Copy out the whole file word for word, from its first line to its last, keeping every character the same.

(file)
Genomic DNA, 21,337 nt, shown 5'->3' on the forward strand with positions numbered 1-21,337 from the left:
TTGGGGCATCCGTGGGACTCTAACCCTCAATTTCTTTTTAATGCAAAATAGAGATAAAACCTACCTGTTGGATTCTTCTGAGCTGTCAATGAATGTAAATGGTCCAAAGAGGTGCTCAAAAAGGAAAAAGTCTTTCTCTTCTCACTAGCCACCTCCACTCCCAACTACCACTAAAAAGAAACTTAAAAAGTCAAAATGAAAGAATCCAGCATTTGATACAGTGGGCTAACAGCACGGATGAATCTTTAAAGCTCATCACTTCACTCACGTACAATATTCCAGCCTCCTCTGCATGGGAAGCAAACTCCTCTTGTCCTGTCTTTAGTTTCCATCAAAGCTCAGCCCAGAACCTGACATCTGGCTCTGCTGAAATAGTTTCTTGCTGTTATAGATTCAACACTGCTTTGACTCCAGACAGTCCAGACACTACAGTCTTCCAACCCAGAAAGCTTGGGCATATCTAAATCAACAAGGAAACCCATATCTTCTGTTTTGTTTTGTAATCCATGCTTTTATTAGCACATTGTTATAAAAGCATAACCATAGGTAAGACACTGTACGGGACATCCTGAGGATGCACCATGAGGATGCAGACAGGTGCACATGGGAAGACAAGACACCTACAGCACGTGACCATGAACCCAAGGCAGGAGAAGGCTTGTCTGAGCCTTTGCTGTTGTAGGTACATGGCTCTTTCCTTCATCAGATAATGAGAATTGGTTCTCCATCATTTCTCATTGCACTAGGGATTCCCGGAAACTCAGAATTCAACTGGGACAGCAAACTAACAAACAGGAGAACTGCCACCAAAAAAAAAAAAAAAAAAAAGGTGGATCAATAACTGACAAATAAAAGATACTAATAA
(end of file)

Genomic DNA, 21,337 nt, shown 5'->3' on the forward strand with positions numbered 1-21,337 from the left:
TTGGGGCATCCGTGGGACTCTAACCCTCAATTTCTTTTTAATGCAAAATAGAGATAAAACCTACCTGTTGGATTCTTCTGAGCTGTCAATGAATGTAAATGGTCCAAAGAGGTGCTCAAAAAGGAAAAAGTCTTTCTCTTCTCACTAGCCACCTCCACTCCCAACTACCACTAAAAAGAAACTTAAAAAGTCAAAATGAAAGAATCCAGCATTTGATACAGTGGGCTAACAGCACGGATGAATCTTTAAAGCTCATCACTTCACTCACGTACAATATTCCAGCCTCCTCTGCATGGGAAGCAAACTCCTCTTGTCCTGTCTTTAGTTTCCATCAAAGCTCAGCCCAGAACCTGACATCTGGCTCTGCTGAAATAGTTTCTTGCTGTTATAGATTCAACACTGCTTTGACTCCAGACAGTCCAGACACTACAGTCTTCCAACCCAGAAAGCTTGGGCATATCTAAATCAACAAGGAAACCCATATCTTCTGTTTTGTTTTGTAATCCATGCTTTTATTAGCACATTGTTATAAAAGCATAACCATAGGTAAGACACTGTACGGGACATCCTGAGGATGCACCATGAGGATGCAGACAGGTGCACATGGGAAGACAAGACACCTACAGCACGTGACCATGAACCCAAGGCAGGAGAAGGCTTGTCTGAGCCTTTGCTGTTGTAGGTACATGGCTCTTTCCTTCATCAGATAATGAGAATTGGTTCTCCATCATTTCTCATTGCACTAGGGATTCCCGGAAACTCAGAATTCAACTGGGACAGCAAACTAACAAACAGGAGAACTGCCACCAAAAAAAAAAAAAAAAAAAAGGTGGATCAATAACTGACAAATAAAAGATACTAATAA